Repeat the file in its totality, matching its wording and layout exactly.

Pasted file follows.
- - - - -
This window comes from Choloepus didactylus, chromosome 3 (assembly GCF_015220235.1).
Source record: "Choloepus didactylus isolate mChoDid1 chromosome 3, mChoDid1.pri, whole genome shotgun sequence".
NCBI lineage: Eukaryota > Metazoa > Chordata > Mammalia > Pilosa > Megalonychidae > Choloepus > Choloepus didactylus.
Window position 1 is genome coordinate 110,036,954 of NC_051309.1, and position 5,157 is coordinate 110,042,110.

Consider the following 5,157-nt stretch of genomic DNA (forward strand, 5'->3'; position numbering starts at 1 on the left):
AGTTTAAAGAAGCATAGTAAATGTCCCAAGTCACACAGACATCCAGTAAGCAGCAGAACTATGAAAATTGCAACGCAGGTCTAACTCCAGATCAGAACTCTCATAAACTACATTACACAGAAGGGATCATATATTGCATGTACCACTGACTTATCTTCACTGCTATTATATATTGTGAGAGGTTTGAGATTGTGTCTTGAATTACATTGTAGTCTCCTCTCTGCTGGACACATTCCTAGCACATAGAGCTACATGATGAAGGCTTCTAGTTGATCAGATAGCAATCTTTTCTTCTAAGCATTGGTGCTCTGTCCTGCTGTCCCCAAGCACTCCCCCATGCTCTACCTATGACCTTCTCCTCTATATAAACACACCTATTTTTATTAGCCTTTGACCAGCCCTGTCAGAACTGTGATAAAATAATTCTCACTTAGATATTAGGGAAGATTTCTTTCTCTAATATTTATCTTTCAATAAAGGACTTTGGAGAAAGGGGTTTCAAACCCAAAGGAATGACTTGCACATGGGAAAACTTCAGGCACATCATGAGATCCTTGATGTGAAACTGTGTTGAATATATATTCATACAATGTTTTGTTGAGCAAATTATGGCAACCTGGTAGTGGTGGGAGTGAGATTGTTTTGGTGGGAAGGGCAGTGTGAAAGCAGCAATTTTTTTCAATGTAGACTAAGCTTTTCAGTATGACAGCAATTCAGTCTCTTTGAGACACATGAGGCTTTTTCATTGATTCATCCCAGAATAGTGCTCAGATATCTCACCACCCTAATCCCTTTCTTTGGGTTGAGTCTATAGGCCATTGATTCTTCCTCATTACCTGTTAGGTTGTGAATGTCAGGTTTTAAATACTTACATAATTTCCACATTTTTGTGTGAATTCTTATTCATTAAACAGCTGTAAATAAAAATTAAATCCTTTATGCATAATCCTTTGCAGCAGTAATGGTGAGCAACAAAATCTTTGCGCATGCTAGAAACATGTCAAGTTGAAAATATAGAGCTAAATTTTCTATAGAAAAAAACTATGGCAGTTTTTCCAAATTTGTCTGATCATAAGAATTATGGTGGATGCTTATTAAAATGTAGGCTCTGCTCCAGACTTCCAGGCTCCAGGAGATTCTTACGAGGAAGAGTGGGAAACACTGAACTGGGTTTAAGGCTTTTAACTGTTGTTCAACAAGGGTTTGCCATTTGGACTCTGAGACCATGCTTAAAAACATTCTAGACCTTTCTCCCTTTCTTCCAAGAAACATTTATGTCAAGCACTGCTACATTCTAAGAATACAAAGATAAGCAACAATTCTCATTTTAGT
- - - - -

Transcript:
This window comes from Choloepus didactylus, chromosome 3 (assembly GCF_015220235.1).
Source record: "Choloepus didactylus isolate mChoDid1 chromosome 3, mChoDid1.pri, whole genome shotgun sequence".
NCBI lineage: Eukaryota > Metazoa > Chordata > Mammalia > Pilosa > Megalonychidae > Choloepus > Choloepus didactylus.
Window position 1 is genome coordinate 110,036,954 of NC_051309.1, and position 5,157 is coordinate 110,042,110.

Consider the following 5,157-nt stretch of genomic DNA (forward strand, 5'->3'; position numbering starts at 1 on the left):
AGTTTAAAGAAGCATAGTAAATGTCCCAAGTCACACAGACATCCAGTAAGCAGCAGAACTATGAAAATTGCAACGCAGGTCTAACTCCAGATCAGAACTCTCATAAACTACATTACACAGAAGGGATCATATATTGCATGTACCACTGACTTATCTTCACTGCTATTATATATTGTGAGAGGTTTGAGATTGTGTCTTGAATTACATTGTAGTCTCCTCTCTGCTGGACACATTCCTAGCACATAGAGCTACATGATGAAGGCTTCTAGTTGATCAGATAGCAATCTTTTCTTCTAAGCATTGGTGCTCTGTCCTGCTGTCCCCAAGCACTCCCCCATGCTCTACCTATGACCTTCTCCTCTATATAAACACACCTATTTTTATTAGCCTTTGACCAGCCCTGTCAGAACTGTGATAAAATAATTCTCACTTAGATATTAGGGAAGATTTCTTTCTCTAATATTTATCTTTCAATAAAGGACTTTGGAGAAAGGGGTTTCAAACCCAAAGGAATGACTTGCACATGGGAAAACTTCAGGCACATCATGAGATCCTTGATGTGAAACTGTGTTGAATATATATTCATACAATGTTTTGTTGAGCAAATTATGGCAACCTGGTAGTGGTGGGAGTGAGATTGTTTTGGTGGGAAGGGCAGTGTGAAAGCAGCAATTTTTTTCAATGTAGACTAAGCTTTTCAGTATGACAGCAATTCAGTCTCTTTGAGACACATGAGGCTTTTTCATTGATTCATCCCAGAATAGTGCTCAGATATCTCACCACCCTAATCCCTTTCTTTGGGTTGAGTCTATAGGCCATTGATTCTTCCTCATTACCTGTTAGGTTGTGAATGTCAGGTTTTAAATACTTACATAATTTCCACATTTTTGTGTGAATTCTTATTCATTAAACAGCTGTAAATAAAAATTAAATCCTTTATGCATAATCCTTTGCAGCAGTAATGGTGAGCAACAAAATCTTTGCGCATGCTAGAAACATGTCAAGTTGAAAATATAGAGCTAAATTTTCTATAGAAAAAAACTATGGCAGTTTTTCCAAATTTGTCTGATCATAAGAATTATGGTGGATGCTTATTAAAATGTAGGCTCTGCTCCAGACTTCCAGGCTCCAGGAGATTCTTACGAGGAAGAGTGGGAAACACTGAACTGGGTTTAAGGCTTTTAACTGTTGTTCAACAAGGGTTTGCCATTTGGACTCTGAGACCATGCTTAAAAACATTCTAGACCTTTCTCCCTTTCTTCCAAGAAACATTTATGTCAAGCACTGCTACATTCTAAGAATACAAAGATAAGCAACAATTCTCATTTTAGT